Dist. Including This Court. . Given the Supreme Court's repeated assurances that the U.2d f 147. and actions [including the Pledge] evince Governmental approval of religion. symbols. 1992). 473 F. Consol." the Fourth Circuit concluded that "[tlhe Pledge.2d 437.These statements are noteworthy. have withstood constitutional scrutiny . If the Justices are just pulling our leg. we take its assurances seriously. Cmty. Murray v. 2006) ("References to God in a motto or pledge . 1991) ("government use of religious acknowledgment.448 (7th Cir. which is not a religious . the pledge of allegiance"). let them say so. if not religious belief.S. . financial support. Pledge is constitutional. Numerous Federal Courts. 105 F. 21. Tangipahoa Parish Sch.. See also Doe v. 947 F. As one court of appeals observed: "If the Court proclaims that a practice is consistent with the establishment clause.g. Bd.S.3d 188. . and do not give an impression of government approval. App'x at 566. ." Sherman v. . it is unsurprising that this Court recently condemned an Establishment Clause challenge to it as "frivolous"-finding that "[a] reasonable observer would not conclude that the disputed phrases. Pledge against Establishment Clause challenge.980 F. City o Austin. . . is allowed: e. Have Upheld the U. Two other circuits have likewise upheld the U. Sch. After first stating that "[tlhe Establishment Clause works to bar sponsorship. B. and active involvement of the sovereign in religious activity.198 (5th Cir. Pledge.").. 154-55 (5th Cir." Mellen.S.
1.N. 19. does not convert the Pledge into a prayer or religious exercise. Aug.H.2009 WL 3227860. 03-7. Pledge was the Ninth Circuit.S. Pledge..exercise. 02. No.2003 WL 22428408 (U. 18. v. the United States and all fifty Statesjoined together to urge reversal of the Ninth Circuit. 30. See also Freedomfrom Religion Found.. Newdow. Elk Grove. see also Brief for the United States in Opposition. 07-356. v. As previously noted. et al.2003). 2003 WL 2305 1994 (U.S. in Newdow v.S. Schs. No. 418 F. 2003). No. 980 F.S.2009) ("Inclusion of the words 'under God..' in context. Sept. Dec.408 (4th Cir.S. 02-1624.3d 395. poses none of these harms and does not amount to an establishment of religion." Sherman. 542 U.S. Cong. See Newdow. Dec. Brief for Texas.. worse. 4.' They did not.2d at 445. 292 F. 13 . v. 2005) (quotation omitted). as Arnici Curiae in Support of Petitioners." Myers v.").3d at 6 12. US. 2003). Newdow. 2003 WL 23011472 (U. Hanover Sch. That judgment was later reversed by the Supreme Court on standing grounds. Moreover. at *8 (D. Dist. in Elk Grove UniJied Sch. reasoning that "[u]nless we are to treat the founders of the United States as unable to understand their handiwork (or. the only court to strike down the U. See Brief for the United States as Respondent Supporting Petitioners. Dist. Loudoun County Pub. in Elk Grove UniJied Sch.1624. hypocrites about it). No. The Seventh Circuit also upheld the U. we must ask whether those present at the creation deemed ceremonial invocations of God as 'establishment. Dist.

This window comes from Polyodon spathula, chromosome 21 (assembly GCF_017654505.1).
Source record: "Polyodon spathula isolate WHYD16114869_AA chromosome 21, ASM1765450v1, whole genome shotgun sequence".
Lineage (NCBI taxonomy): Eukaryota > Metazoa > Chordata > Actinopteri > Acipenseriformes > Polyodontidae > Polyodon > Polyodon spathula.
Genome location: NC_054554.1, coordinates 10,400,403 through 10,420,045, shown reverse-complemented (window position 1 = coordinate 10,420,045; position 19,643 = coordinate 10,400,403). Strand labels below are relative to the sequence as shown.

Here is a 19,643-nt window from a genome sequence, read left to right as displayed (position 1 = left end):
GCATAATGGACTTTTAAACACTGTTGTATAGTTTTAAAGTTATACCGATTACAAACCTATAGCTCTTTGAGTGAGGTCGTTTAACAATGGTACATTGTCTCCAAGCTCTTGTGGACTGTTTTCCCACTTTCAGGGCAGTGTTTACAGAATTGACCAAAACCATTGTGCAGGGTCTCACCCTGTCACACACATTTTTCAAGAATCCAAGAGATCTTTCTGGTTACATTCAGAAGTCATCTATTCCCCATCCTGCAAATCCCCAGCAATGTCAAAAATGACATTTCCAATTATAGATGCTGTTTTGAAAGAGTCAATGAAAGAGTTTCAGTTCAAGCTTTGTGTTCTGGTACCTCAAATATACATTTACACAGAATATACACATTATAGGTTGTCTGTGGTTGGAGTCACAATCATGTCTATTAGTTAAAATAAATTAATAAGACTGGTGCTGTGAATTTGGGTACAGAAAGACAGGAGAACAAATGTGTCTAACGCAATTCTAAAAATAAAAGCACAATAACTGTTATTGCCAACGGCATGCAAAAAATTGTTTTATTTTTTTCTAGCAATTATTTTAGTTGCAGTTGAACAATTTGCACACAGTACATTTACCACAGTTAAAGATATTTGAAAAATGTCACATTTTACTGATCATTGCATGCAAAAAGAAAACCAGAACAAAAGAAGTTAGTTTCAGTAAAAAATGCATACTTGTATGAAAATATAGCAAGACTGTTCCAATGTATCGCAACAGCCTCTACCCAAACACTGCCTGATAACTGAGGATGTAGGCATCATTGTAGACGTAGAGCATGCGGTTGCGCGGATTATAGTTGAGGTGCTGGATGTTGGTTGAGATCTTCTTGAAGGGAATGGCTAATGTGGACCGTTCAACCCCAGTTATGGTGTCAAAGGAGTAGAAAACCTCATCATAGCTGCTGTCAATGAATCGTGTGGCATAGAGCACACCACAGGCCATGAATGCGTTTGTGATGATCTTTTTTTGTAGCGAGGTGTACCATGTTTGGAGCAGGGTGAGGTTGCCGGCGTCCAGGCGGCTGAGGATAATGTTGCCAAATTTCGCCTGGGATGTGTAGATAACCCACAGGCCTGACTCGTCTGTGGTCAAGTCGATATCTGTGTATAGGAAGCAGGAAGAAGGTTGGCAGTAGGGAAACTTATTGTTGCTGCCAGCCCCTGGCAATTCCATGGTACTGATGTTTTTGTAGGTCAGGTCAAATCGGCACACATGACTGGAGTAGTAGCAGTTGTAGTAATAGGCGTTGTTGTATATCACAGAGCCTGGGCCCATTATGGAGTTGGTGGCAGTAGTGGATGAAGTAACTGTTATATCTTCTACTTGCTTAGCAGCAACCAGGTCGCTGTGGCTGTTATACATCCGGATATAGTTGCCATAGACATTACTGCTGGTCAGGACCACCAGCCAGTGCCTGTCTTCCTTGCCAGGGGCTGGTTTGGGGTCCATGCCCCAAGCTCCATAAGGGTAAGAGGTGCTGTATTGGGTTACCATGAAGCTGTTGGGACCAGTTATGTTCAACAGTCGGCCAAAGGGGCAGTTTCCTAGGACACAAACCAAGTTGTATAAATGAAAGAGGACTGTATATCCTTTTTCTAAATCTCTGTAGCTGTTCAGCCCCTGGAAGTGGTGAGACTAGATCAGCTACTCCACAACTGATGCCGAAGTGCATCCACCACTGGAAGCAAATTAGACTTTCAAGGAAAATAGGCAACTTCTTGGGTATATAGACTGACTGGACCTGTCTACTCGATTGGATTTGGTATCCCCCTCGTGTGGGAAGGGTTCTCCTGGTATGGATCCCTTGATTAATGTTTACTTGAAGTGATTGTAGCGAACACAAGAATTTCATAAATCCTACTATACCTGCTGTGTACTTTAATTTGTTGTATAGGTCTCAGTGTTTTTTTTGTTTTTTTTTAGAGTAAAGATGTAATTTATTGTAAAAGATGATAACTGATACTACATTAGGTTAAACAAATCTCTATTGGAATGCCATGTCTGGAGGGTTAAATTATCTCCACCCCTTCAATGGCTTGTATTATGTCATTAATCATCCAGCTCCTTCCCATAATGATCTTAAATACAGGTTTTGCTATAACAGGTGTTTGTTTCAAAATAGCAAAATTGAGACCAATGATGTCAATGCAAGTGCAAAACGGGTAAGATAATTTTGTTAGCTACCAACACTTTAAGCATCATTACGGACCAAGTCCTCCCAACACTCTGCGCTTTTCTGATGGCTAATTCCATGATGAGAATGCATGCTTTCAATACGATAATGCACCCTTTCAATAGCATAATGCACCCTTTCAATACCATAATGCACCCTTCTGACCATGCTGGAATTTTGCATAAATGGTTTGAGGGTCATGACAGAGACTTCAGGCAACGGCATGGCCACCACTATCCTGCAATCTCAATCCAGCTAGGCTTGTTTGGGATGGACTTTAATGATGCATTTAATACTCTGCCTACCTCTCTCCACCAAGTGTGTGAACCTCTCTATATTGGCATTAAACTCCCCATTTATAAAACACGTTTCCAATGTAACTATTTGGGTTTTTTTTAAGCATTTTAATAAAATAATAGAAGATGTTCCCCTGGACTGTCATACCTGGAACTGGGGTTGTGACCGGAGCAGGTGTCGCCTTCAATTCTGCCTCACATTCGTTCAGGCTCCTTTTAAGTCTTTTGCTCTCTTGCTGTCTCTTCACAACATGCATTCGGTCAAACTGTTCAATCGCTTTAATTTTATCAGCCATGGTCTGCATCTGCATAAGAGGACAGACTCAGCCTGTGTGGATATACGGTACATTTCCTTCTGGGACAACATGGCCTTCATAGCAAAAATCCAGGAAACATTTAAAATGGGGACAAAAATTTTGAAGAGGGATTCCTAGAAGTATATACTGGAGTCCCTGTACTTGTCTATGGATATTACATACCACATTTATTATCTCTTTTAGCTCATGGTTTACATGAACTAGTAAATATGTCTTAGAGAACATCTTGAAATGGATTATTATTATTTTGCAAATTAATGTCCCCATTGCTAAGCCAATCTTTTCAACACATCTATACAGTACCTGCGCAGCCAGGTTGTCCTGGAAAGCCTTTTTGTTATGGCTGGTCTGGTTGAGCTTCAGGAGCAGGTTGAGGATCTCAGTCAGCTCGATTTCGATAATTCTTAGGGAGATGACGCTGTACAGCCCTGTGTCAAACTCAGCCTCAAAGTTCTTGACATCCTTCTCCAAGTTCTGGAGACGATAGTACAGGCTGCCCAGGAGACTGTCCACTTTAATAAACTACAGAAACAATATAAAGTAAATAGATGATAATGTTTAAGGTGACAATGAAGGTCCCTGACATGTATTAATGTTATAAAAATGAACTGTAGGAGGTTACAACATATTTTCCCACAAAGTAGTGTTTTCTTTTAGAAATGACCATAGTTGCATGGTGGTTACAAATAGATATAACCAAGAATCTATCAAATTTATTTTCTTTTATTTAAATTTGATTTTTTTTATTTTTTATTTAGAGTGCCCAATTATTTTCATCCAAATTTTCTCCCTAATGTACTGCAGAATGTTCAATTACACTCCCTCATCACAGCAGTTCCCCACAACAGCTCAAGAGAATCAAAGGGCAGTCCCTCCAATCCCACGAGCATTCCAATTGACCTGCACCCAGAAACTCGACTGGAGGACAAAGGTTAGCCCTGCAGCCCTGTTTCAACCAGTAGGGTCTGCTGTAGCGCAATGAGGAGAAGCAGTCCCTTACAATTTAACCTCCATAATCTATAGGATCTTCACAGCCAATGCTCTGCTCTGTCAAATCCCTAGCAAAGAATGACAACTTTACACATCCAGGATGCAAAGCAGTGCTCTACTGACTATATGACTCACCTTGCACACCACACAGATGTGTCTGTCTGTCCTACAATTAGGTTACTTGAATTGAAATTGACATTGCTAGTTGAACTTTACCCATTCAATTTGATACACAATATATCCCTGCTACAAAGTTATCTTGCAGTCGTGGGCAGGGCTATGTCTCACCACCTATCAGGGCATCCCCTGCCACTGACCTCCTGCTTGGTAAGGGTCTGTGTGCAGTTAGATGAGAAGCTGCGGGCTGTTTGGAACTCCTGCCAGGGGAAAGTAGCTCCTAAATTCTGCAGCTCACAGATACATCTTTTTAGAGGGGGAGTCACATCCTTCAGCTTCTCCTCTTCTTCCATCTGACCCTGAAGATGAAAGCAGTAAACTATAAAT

291 (6th Cir. THETEXAS PLEDGE CONSTITUTIONALLY IS INDISTINGUISHABLE FROM THE U.3d 772." Croft. Pledge. This near-unanimity among federal courts that the Pledge is constitutional "is striking." Myers. 2003) (noting Supreme Court's approval ofthe Pledge and other acknowledgments). 562 F. 4 19 F. 335 F.S. All Things Are Possible").3d at 406. indistinguishable from the U.g. 2001) (upholding Ohio state motto: "With God.S. Moore.3d at 747.264 (3rd Cir.3d 247.. 111. Capitol Square Review & Advisory Bd. The Texas Pledge is. "the obvious purpose of [both] pledges is to inculcate patriotism among students. ACL Uv. ACLUv. 4 18F. 243 F.Various circuits have also expressed support for the U. in passing. See. Freethought Soc 'y v. Pledge and should be upheld accordingly.S.. Both pledges are patriotic exercises that . 777 (8th Cir. PLEDGE." particularly considering that the Establishment Clause is an "area of law sometimes marked by befuddlement and lack of agreement. As this Court recently observed. Chester County. e. 2005) (en banc) (noting Supreme Court approval of "patriotic invocations of God and official acknowledgments of religion's role in our Nation's history").1301 (1 1th Cir. and other similar religious acknowledgments.3d 1282. 2003) (noting constitutionality of the official use of "God save the United States and this Honorable Court" and "In God We Trust"). Glassroth v.3d 289. 334 F. City ofPlattsmouth. for Establishment Clause purposes.
" Van Orden. .082(b).S. Croft. Not surprisingly.S. 562 F. .S. 545 U." Schempp. at 22. like the U. the U. 688 (2005) (plurality opinion) (quoting Marsh. And "it would be incongruous to interpret [the Establishment Clause] as imposing more stringent First Amendment limits on the states than the draftsmen imposed on the Federal Government. 545 U. then.3d at 746. fndeed. . Both are recited at the opening of each school CODE5 25. at 686 (plurality opinion). the Texas Pledge. Pledge had contained the words "under God" for less than a decade when Justice Brennan observed that "daily recitation of the Pledge of Allegiance . at 790-91). adequately serve[s] the solely secular purposes ofthe devotional activities withoutjeopardizing either the religious liberties of any members of the community or the proper degree of separation between the spheres of religion and government.S.EDUC." Van Orden v. easily satisfies the various Establishment Clause doctrines set forth by the Supreme Court." Pltfs' Br. But patriotic acknowledgments of religion are constitutional. day to promote patriotism and contemplation. Perry. 463 U. Plaintiffs hope to distinguish the Texas Pledge by noting that it was amended only recently to include the words "under God. but because they fit into the "unbroken history of official acknowledgment by all three branches of government of the role of religion in American life. See TEX.acknowledge our Nation's heritage. not because the practices are old.S. 677. at 281. Pledge. 374 U.S.